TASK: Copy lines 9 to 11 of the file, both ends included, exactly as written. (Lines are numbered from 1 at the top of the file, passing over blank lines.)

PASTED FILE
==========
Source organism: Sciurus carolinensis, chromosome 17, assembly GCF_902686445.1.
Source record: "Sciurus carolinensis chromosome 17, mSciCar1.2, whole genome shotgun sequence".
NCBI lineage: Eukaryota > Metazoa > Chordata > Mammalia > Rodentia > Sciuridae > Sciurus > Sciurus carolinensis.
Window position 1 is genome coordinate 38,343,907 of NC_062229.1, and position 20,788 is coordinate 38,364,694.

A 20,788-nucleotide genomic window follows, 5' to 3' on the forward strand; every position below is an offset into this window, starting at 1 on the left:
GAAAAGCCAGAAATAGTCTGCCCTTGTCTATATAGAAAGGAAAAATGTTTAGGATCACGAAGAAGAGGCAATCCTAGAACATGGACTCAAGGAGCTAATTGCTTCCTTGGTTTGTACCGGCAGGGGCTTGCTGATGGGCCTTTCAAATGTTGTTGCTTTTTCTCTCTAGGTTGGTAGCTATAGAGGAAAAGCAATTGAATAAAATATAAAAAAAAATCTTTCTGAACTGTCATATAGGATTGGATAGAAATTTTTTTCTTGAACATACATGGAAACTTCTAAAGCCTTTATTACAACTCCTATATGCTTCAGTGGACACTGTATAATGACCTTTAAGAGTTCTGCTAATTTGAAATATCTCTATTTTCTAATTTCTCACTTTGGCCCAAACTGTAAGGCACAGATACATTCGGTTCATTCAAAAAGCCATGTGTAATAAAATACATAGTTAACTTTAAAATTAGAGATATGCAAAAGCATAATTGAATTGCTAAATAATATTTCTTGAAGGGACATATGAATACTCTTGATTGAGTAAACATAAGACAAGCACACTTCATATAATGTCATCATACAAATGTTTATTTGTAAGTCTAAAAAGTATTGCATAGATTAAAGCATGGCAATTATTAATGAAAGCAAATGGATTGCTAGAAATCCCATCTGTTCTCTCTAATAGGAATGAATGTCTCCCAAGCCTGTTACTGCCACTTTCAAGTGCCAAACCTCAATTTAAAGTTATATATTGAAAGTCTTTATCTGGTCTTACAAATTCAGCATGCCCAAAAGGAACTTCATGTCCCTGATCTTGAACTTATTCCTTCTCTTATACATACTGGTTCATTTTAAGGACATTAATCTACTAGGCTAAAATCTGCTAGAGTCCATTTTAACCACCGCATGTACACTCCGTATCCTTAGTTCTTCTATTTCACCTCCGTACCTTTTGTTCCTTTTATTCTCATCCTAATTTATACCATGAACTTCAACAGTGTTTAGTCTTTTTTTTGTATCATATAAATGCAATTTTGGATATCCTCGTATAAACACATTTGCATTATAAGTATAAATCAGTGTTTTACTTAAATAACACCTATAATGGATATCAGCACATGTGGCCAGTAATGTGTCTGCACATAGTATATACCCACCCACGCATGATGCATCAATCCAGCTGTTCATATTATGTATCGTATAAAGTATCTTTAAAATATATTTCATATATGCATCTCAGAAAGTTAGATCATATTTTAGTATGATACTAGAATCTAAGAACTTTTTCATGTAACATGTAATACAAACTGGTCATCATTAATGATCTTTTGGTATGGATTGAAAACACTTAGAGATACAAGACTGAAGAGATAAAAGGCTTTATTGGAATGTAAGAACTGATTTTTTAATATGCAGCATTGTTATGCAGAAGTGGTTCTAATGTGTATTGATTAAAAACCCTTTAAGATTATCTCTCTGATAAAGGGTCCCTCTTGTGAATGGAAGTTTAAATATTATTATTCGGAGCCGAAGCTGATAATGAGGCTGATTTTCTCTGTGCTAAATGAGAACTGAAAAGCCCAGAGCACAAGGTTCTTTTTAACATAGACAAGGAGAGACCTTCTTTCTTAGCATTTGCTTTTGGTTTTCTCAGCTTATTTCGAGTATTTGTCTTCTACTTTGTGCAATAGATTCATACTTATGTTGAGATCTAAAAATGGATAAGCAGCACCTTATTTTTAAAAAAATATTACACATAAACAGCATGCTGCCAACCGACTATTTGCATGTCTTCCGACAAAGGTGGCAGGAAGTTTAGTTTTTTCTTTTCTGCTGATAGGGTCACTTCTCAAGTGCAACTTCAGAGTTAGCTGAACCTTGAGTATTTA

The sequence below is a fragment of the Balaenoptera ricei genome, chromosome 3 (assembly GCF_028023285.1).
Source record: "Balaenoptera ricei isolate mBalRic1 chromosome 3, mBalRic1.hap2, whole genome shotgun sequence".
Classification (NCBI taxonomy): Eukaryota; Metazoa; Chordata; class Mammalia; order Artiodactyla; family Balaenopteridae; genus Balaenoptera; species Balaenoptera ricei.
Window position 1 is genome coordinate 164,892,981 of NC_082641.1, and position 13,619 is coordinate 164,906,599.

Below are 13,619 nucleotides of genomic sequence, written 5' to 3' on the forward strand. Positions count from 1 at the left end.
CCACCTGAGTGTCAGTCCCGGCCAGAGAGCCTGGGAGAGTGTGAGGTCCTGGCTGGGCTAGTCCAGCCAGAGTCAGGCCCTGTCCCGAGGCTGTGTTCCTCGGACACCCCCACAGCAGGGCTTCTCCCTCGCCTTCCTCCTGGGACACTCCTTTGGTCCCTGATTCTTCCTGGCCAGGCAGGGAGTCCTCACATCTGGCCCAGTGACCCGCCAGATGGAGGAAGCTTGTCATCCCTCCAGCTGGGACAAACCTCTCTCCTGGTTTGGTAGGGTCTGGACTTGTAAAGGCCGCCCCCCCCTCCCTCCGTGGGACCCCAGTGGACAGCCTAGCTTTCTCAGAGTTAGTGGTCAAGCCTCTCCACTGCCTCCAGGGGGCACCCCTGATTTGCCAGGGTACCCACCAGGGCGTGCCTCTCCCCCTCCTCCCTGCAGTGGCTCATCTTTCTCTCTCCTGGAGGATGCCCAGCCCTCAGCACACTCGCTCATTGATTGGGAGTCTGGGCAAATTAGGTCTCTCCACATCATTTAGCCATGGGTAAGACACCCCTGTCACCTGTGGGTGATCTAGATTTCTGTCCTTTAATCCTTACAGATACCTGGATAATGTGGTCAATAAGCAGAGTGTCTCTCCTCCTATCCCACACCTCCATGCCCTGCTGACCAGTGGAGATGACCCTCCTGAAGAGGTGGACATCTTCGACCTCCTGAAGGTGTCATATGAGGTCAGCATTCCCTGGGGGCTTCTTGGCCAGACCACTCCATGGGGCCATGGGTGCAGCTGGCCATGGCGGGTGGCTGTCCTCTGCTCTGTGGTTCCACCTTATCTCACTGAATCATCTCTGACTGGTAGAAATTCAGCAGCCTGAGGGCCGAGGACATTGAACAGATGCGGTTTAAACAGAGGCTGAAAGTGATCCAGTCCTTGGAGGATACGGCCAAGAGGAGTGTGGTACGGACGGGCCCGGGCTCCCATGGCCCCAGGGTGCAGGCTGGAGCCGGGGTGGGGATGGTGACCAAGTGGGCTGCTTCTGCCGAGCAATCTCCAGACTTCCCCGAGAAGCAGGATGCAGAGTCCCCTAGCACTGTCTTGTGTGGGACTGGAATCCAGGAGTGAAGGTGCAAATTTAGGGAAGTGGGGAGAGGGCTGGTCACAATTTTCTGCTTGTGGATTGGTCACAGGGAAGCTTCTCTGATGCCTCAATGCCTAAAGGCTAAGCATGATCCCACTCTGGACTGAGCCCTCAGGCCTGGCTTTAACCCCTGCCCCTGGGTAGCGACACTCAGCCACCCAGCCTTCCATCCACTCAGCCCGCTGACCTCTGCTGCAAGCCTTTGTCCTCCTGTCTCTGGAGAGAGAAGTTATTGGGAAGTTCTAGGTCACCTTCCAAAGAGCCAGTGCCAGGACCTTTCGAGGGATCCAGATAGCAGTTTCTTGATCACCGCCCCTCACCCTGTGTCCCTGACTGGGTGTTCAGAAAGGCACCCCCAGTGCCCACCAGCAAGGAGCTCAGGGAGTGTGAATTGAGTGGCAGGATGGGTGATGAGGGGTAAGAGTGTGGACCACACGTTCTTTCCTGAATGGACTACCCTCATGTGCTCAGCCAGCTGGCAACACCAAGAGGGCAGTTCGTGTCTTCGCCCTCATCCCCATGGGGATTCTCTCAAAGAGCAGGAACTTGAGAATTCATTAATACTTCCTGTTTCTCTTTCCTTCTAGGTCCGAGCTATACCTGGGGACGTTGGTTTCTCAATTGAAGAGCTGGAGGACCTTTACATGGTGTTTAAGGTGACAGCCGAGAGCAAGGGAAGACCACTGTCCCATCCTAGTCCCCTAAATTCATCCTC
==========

Classification (NCBI taxonomy): Eukaryota; Metazoa; Chordata; class Mammalia; order Artiodactyla; family Balaenopteridae; genus Balaenoptera; species Balaenoptera ricei.
Window position 1 is genome coordinate 164,892,981 of NC_082641.1, and position 13,619 is coordinate 164,906,599.

Below are 13,619 nucleotides of genomic sequence, written 5' to 3' on the forward strand. Positions count from 1 at the left end.